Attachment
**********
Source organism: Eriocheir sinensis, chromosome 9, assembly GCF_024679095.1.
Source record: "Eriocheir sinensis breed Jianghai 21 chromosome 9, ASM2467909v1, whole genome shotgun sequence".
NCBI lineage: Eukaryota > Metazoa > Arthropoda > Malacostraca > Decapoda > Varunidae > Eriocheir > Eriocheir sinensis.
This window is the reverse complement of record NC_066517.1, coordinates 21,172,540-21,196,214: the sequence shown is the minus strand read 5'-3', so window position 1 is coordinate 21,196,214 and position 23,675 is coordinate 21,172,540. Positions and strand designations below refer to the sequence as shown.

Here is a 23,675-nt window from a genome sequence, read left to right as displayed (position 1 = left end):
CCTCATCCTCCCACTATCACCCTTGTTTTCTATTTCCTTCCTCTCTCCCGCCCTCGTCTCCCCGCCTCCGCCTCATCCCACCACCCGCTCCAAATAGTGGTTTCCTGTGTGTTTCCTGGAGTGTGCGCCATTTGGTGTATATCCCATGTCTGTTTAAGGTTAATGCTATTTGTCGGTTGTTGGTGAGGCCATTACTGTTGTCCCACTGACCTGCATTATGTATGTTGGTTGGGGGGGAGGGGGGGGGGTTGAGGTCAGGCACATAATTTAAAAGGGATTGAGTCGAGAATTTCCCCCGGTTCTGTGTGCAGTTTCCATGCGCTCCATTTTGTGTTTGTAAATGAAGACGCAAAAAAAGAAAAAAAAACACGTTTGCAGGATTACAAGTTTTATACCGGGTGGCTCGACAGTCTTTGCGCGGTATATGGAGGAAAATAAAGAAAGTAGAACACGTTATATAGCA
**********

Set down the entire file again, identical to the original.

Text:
Source organism: Eriocheir sinensis, chromosome 9, assembly GCF_024679095.1.
Source record: "Eriocheir sinensis breed Jianghai 21 chromosome 9, ASM2467909v1, whole genome shotgun sequence".
NCBI lineage: Eukaryota > Metazoa > Arthropoda > Malacostraca > Decapoda > Varunidae > Eriocheir > Eriocheir sinensis.
This window is the reverse complement of record NC_066517.1, coordinates 21,172,540-21,196,214: the sequence shown is the minus strand read 5'-3', so window position 1 is coordinate 21,196,214 and position 23,675 is coordinate 21,172,540. Positions and strand designations below refer to the sequence as shown.

Here is a 23,675-nt window from a genome sequence, read left to right as displayed (position 1 = left end):
CCTCATCCTCCCACTATCACCCTTGTTTTCTATTTCCTTCCTCTCTCCCGCCCTCGTCTCCCCGCCTCCGCCTCATCCCACCACCCGCTCCAAATAGTGGTTTCCTGTGTGTTTCCTGGAGTGTGCGCCATTTGGTGTATATCCCATGTCTGTTTAAGGTTAATGCTATTTGTCGGTTGTTGGTGAGGCCATTACTGTTGTCCCACTGACCTGCATTATGTATGTTGGTTGGGGGGGAGGGGGGGGGGTTGAGGTCAGGCACATAATTTAAAAGGGATTGAGTCGAGAATTTCCCCCGGTTCTGTGTGCAGTTTCCATGCGCTCCATTTTGTGTTTGTAAATGAAGACGCAAAAAAAGAAAAAAAAACACGTTTGCAGGATTACAAGTTTTATACCGGGTGGCTCGACAGTCTTTGCGCGGTATATGGAGGAAAATAAAGAAAGTAGAACACGTTATATAGCA